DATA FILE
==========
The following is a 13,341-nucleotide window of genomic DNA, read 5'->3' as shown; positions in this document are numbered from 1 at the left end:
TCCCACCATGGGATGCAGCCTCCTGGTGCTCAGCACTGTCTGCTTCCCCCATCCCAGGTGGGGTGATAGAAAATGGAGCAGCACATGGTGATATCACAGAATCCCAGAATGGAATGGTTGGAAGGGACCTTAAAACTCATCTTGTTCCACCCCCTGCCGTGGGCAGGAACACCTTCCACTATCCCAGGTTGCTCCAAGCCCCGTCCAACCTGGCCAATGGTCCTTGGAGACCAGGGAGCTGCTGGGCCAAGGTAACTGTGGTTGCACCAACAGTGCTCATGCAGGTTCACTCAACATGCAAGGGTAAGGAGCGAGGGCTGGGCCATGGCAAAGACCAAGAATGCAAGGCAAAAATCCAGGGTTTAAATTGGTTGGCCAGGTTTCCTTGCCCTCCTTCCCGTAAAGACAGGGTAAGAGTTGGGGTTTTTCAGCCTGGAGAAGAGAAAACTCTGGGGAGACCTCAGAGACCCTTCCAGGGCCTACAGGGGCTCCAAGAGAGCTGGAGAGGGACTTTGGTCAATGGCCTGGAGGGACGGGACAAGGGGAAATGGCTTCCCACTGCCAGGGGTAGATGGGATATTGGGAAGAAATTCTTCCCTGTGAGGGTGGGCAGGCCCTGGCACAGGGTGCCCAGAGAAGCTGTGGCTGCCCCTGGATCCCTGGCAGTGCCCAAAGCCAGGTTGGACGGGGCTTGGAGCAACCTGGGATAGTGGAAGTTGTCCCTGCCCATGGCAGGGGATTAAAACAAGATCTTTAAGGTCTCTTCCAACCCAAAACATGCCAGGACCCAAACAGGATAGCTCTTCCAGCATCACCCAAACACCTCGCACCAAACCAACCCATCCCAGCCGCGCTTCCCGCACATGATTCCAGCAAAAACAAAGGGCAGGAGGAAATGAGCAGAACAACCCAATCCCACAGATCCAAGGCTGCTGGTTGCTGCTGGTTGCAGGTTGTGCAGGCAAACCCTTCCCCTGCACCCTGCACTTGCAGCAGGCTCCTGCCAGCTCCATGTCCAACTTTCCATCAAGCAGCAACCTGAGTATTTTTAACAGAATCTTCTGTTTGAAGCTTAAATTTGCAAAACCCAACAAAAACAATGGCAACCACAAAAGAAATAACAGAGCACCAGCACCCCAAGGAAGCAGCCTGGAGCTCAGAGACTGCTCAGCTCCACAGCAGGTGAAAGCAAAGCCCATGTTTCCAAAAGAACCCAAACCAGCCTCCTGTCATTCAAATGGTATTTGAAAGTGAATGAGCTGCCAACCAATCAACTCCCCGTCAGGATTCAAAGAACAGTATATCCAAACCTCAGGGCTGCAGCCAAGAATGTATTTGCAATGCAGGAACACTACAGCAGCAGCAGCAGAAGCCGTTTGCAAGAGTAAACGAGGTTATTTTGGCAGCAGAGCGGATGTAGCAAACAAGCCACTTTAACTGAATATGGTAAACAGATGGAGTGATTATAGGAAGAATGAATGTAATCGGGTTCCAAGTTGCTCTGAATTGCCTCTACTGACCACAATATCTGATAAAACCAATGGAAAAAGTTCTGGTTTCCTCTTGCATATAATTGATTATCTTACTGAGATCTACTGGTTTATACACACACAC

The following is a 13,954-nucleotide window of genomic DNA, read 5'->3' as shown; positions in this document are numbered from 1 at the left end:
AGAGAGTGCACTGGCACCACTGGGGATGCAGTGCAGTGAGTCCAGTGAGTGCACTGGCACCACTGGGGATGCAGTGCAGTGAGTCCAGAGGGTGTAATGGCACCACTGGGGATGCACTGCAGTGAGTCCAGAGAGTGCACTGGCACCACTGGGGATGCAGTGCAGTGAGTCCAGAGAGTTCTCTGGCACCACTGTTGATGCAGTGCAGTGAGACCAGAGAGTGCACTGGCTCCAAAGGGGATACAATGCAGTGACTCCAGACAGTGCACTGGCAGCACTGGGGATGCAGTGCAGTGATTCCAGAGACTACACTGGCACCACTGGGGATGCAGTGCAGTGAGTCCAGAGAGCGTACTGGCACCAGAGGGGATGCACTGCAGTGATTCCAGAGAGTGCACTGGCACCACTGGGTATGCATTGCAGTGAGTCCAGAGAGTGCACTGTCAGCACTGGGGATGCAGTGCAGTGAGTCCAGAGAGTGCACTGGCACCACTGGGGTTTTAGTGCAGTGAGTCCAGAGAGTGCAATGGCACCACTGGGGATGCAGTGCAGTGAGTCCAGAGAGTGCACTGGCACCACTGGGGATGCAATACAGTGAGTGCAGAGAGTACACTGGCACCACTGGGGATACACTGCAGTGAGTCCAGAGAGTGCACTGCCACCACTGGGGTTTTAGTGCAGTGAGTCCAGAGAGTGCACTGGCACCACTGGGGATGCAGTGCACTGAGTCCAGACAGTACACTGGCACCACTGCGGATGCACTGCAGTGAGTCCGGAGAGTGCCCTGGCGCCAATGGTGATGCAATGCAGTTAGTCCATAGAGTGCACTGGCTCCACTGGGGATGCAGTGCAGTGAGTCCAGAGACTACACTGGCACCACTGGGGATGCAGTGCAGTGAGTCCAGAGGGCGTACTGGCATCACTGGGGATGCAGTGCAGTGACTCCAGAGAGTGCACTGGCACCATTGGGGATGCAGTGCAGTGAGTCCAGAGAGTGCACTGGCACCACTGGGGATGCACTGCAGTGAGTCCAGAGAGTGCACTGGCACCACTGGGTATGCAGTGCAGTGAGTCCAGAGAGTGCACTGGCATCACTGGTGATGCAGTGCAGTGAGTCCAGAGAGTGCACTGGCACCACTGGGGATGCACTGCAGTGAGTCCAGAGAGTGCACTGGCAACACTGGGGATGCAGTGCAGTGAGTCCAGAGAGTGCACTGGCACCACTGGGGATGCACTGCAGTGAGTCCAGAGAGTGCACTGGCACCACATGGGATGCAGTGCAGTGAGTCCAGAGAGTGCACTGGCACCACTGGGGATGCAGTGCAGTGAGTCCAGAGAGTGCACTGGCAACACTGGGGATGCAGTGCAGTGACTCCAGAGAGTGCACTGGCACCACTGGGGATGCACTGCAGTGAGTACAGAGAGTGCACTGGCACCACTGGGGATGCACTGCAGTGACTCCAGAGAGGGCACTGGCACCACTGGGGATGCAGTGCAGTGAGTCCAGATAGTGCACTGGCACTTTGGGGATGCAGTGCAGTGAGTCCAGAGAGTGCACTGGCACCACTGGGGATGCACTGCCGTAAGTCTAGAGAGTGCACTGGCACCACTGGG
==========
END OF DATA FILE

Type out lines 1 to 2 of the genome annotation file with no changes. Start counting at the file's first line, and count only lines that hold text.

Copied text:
The following is a 13,341-nucleotide window of genomic DNA, read 5'->3' as shown; positions in this document are numbered from 1 at the left end:
TCCCACCATGGGATGCAGCCTCCTGGTGCTCAGCACTGTCTGCTTCCCCCATCCCAGGTGGGGTGATAGAAAATGGAGCAGCACATGGTGATATCACAGAATCCCAGAATGGAATGGTTGGAAGGGACCTTAAAACTCATCTTGTTCCACCCCCTGCCGTGGGCAGGAACACCTTCCACTATCCCAGGTTGCTCCAAGCCCCGTCCAACCTGGCCAATGGTCCTTGGAGACCAGGGAGCTGCTGGGCCAAGGTAACTGTGGTTGCACCAACAGTGCTCATGCAGGTTCACTCAACATGCAAGGGTAAGGAGCGAGGGCTGGGCCATGGCAAAGACCAAGAATGCAAGGCAAAAATCCAGGGTTTAAATTGGTTGGCCAGGTTTCCTTGCCCTCCTTCCCGTAAAGACAGGGTAAGAGTTGGGGTTTTTCAGCCTGGAGAAGAGAAAACTCTGGGGAGACCTCAGAGACCCTTCCAGGGCCTACAGGGGCTCCAAGAGAGCTGGAGAGGGACTTTGGTCAATGGCCTGGAGGGACGGGACAAGGGGAAATGGCTTCCCACTGCCAGGGGTAGATGGGATATTGGGAAGAAATTCTTCCCTGTGAGGGTGGGCAGGCCCTGGCACAGGGTGCCCAGAGAAGCTGTGGCTGCCCCTGGATCCCTGGCAGTGCCCAAAGCCAGGTTGGACGGGGCTTGGAGCAACCTGGGATAGTGGAAGTTGTCCCTGCCCATGGCAGGGGATTAAAACAAGATCTTTAAGGTCTCTTCCAACCCAAAACATGCCAGGACCCAAACAGGATAGCTCTTCCAGCATCACCCAAACACCTCGCACCAAACCAACCCATCCCAGCCGCGCTTCCCGCACATGATTCCAGCAAAAACAAAGGGCAGGAGGAAATGAGCAGAACAACCCAATCCCACAGATCCAAGGCTGCTGGTTGCTGCTGGTTGCAGGTTGTGCAGGCAAACCCTTCCCCTGCACCCTGCACTTGCAGCAGGCTCCTGCCAGCTCCATGTCCAACTTTCCATCAAGCAGCAACCTGAGTATTTTTAACAGAATCTTCTGTTTGAAGCTTAAATTTGCAAAACCCAACAAAAACAATGGCAACCACAAAAGAAATAACAGAGCACCAGCACCCCAAGGAAGCAGCCTGGAGCTCAGAGACTGCTCAGCTCCACAGCAGGTGAAAGCAAAGCCCATGTTTCCAAAAGAACCCAAACCAGCCTCCTGTCATTCAAATGGTATTTGAAAGTGAATGAGCTGCCAACCAATCAACTCCCCGTCAGGATTCAAAGAACAGTATATCCAAACCTCAGGGCTGCAGCCAAGAATGTATTTGCAATGCAGGAACACTACAGCAGCAGCAGCAGAAGCCGTTTGCAAGAGTAAACGAGGTTATTTTGGCAGCAGAGCGGATGTAGCAAACAAGCCACTTTAACTGAATATGGTAAACAGATGGAGTGATTATAGGAAGAATGAATGTAATCGGGTTCCAAGTTGCTCTGAATTGCCTCTACTGACCACAATATCTGATAAAACCAATGGAAAAAGTTCTGGTTTCCTCTTGCATATAATTGATTATCTTACTGAGATCTACTGGTTTATACACACACAC